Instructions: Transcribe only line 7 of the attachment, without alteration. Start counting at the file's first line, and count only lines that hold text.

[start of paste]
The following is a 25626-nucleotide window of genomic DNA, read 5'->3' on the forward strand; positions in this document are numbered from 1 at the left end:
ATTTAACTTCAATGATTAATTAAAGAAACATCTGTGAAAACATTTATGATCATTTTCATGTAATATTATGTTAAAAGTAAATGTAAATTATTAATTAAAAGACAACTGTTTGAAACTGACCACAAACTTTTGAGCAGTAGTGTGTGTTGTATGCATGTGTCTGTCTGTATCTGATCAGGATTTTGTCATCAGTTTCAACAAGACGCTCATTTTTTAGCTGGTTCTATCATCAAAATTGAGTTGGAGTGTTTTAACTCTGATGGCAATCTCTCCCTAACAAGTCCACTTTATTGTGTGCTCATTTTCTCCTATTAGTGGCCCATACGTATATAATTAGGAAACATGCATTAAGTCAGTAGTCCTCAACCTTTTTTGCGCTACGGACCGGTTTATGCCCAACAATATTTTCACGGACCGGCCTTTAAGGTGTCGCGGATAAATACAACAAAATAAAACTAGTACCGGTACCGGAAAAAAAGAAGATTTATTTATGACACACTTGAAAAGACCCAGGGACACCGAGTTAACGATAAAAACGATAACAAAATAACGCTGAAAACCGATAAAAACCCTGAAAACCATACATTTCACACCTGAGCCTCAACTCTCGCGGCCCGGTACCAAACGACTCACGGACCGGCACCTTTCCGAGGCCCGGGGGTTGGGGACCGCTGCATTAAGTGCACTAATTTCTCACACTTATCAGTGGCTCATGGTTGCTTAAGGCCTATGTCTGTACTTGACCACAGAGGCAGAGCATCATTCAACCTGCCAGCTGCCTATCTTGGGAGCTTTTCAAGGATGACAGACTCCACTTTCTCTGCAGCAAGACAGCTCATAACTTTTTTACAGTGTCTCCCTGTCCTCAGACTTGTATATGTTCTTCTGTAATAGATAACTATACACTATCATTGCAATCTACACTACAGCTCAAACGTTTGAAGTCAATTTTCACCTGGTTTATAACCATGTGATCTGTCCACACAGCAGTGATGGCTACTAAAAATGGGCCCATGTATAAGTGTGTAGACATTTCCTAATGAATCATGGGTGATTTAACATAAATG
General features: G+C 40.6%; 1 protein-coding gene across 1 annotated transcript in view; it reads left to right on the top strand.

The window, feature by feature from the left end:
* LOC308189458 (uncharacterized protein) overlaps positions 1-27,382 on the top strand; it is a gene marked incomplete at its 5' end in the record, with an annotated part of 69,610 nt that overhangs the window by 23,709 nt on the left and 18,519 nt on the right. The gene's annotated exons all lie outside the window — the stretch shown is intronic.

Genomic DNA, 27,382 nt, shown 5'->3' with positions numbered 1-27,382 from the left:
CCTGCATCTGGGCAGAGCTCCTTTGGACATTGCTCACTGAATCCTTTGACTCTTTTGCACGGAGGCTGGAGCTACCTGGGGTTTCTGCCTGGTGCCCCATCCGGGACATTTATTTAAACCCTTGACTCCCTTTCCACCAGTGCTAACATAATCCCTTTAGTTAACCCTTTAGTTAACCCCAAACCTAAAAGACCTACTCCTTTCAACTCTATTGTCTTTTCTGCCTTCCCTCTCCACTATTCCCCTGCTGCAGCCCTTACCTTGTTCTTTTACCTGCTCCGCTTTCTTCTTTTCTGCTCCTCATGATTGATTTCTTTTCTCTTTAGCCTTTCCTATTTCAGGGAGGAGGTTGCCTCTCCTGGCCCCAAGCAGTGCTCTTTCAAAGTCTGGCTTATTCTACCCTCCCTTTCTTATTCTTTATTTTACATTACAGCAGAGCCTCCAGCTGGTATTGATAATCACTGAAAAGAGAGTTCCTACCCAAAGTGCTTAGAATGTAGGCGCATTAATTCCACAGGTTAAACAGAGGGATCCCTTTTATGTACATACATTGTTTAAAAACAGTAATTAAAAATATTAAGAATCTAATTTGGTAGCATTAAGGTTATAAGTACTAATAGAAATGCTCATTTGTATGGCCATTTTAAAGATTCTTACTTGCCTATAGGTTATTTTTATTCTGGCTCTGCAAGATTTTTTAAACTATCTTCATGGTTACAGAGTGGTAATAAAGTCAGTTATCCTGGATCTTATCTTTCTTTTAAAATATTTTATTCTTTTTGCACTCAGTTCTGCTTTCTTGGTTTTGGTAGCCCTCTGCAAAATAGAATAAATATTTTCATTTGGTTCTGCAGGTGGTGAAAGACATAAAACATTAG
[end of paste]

CCTGCATCTGGGCAGAGCTCCTTTGGACATTGCTCACTGAATCCTTTGACTCTTTTGCACGGAGGCTGGAGCTACCTGGGGTTTCTGCCTGGTGCCCCATCCGGGACATTTATTTAAACCCTTGACTCCCTTTCCACCAGTGCTAACATAATCCCTTTAGTTAACCCTTTAGTTAACCCCAAACCTAAAAGACCTACTCCTTTCAACTCTATTGTCTTTTCTGCCTTCCCTCTCCACTATTCCCCTGCTGCAGCCCTTACCTTGTTCTTTTACCTGCTCCGCTTTCTTCTTTTCTGCTCCTCATGATTGATTTCTTTTCTCTTTAGCCTTTCCTATTTCAGGGAGGAGGTTGCCTCTCCTGGCCCCAAGCAGTGCTCTTTCAAAGTCTGGCTTATTCTACCCTCCCTTTCTTATTCTTTATTTTACATTACAGCAGAGCCTCCAGCTGGTATTGATAATCACTGAAAAGAGAGTTCCTACCCAAAGTGCTTAGAATGTAGGCGCATTAATTCCACAGGTTAAACAGAGGGATCCCTTTTATGTACATACATTGTTTAAAAACAGTAATTAAAAATATTAAGAATCTAATTTGGTAGCATTAAGGTTATAAGTACTAATAGAAATGCTCATTTGTATGGCCATTTTAAAGATTCTTACTTGCCTATAGGTTATTTTTATTCTGGCTCTGCAAGATTTTTTAAACTATCTTCATGGTTACAGAGTGGTAATAAAGTCAGTTATCCTGGATCTTATCTTTCTTTTAAAATATTTTATTCTTTTTGCACTCAGTTCTGCTTTCTTGGTTTTGGTAGCCCTCTGCAAAATAGAATAAATATTTTCATTTGGTTCTGCAGGTGGTGAAAGACATAAAACATTAG